by Allanah Leahy – EM TV World News
US President Barack Obama made an apology on Wednesday, following the air strike on a “Doctors Without Borders” hospital in Kunduz, Afghanistan.
The US gunship bombed the hospital last Saturday, killing 22 people, including 12 hospital staff.
International reactions were outrage, following the US-led airstrike last Saturday that resulted in 22 deaths at the hospital, run by Doctors Without Borders, an international NGO serving in over 70 countries.
The NGO, on Wednesday, called for the International Humanitarian Fact-Finding Commission to investigate the bombing of its hospital, while paying tribute to its lost colleagues, many of whom were killed while attempting to save lives.
“Tens of thousands of people in Kunduz can no longer receive medical care now when they need it most. Today we say: enough. Even war has rules. In Kunduz, our patients burned their beds. Our doctors, nurses, and other staff were killed as they worked. Our colleagues had to operate on each other.
“One of our doctors died on an improvised operating table, an office desk, while his colleagues tried to save his life. Today, we pay tribute to those who died in this abhorrent attack. And we pay tribute to those Doctors Without Borders staff who, while watching their colleagues die and with their hospital still on fire, carried on treating the wounded,” said Doctors Without Borders Executive Director Jason Cone.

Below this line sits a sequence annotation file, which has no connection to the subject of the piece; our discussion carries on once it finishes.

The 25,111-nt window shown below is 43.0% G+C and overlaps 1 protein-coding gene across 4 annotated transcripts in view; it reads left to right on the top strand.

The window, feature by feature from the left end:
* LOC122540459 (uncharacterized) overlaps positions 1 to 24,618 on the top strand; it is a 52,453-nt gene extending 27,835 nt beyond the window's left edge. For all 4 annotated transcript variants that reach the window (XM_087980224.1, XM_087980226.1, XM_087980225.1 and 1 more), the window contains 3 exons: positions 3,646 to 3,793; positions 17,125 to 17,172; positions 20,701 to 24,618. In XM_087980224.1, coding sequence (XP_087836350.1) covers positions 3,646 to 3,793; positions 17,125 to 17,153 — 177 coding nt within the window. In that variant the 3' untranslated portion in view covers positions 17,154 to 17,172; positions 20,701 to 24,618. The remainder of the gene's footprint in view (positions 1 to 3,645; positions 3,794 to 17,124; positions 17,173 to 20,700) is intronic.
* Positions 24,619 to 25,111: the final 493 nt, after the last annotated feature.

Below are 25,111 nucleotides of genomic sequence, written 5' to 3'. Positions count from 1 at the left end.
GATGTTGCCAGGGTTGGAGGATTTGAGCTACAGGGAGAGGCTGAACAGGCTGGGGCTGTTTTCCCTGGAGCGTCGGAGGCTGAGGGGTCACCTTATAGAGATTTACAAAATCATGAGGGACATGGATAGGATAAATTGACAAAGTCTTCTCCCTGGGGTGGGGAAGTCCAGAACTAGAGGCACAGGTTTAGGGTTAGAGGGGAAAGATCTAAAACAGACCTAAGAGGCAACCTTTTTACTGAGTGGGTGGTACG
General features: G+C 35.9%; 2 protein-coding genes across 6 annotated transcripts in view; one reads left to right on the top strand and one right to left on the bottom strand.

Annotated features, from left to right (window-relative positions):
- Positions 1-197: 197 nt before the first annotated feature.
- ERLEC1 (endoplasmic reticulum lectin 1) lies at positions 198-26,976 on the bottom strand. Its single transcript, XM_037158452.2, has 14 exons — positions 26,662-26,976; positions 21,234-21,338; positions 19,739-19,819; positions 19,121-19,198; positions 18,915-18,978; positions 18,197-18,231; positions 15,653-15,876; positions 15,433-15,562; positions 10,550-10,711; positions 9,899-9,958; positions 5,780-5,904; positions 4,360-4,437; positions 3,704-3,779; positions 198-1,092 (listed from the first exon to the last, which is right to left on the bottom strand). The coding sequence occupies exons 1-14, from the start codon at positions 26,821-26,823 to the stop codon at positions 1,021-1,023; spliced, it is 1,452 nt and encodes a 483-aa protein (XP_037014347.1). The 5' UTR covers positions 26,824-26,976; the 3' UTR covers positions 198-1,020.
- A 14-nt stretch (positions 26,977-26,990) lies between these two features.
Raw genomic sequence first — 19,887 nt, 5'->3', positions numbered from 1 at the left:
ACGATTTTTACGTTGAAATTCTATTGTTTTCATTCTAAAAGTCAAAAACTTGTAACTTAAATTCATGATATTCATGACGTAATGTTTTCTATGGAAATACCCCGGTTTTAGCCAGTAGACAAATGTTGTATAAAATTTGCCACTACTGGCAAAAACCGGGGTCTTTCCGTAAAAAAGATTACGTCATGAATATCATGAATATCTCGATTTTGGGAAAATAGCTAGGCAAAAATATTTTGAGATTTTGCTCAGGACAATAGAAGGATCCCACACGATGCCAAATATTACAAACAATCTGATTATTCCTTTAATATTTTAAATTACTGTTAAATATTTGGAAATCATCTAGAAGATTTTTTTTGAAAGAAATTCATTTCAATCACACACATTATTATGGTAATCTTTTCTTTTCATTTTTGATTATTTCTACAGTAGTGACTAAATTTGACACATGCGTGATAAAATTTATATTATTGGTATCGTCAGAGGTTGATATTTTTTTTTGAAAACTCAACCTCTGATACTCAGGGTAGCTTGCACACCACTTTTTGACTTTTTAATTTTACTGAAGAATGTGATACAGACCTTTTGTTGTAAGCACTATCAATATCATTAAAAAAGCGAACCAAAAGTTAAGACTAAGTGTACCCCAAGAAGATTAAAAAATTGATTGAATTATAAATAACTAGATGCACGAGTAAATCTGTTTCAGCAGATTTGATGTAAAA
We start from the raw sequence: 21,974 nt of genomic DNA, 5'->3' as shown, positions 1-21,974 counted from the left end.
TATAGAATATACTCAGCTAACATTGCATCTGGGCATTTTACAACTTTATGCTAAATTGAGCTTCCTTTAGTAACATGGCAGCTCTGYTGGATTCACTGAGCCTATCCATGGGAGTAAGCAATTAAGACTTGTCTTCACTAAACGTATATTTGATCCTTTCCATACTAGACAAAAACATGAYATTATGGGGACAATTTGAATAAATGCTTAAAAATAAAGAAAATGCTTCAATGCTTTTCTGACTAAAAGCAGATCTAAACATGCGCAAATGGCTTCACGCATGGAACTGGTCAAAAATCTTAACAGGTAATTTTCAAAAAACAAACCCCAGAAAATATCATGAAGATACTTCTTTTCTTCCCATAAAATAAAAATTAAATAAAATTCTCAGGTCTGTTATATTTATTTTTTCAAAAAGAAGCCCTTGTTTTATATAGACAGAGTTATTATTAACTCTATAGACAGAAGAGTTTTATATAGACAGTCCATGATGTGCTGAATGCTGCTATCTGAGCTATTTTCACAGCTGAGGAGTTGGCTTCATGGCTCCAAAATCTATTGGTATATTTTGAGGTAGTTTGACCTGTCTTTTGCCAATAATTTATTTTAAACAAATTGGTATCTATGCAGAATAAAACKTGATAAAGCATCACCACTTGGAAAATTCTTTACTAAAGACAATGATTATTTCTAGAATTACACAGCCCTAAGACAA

Doctors Without Borders also said their fact-finding commission has never been activated, due to the lack of a sponsor, which is usually one of Doctors Without Borders’ 76 members.
But the NGO called for US President Obama to get behind the fact-finding mission to prove their commitment and respect for international humanitarian law and the rules of war.
On Wednesday, spokesman Josh Earnest confirmed an apology from the White House, delivered personally by telephone from the US President.
“President Obama spoke by telephone with Doctors Without Borders International President Dr Joanne Lue, to apologise and express his condolences for the MSF staff and patients who were killed and injured when a US military air strike mistakenly struck an MSF field hospital in Kunduz, Afghanistan over the weekend…
“After completing that call, the president telephoned Afghan president Ashraf Ghani to express condolences for the innocent loss of life in that incident,” said White House Spokesman Josh Earnest.
Doctors Without Borders said they did not receive a warning before the airstrike, which contradicts the Pentagon’s rules of war, including protection for civilian hospitals, unless an attack warning has been given in a reasonable time limit.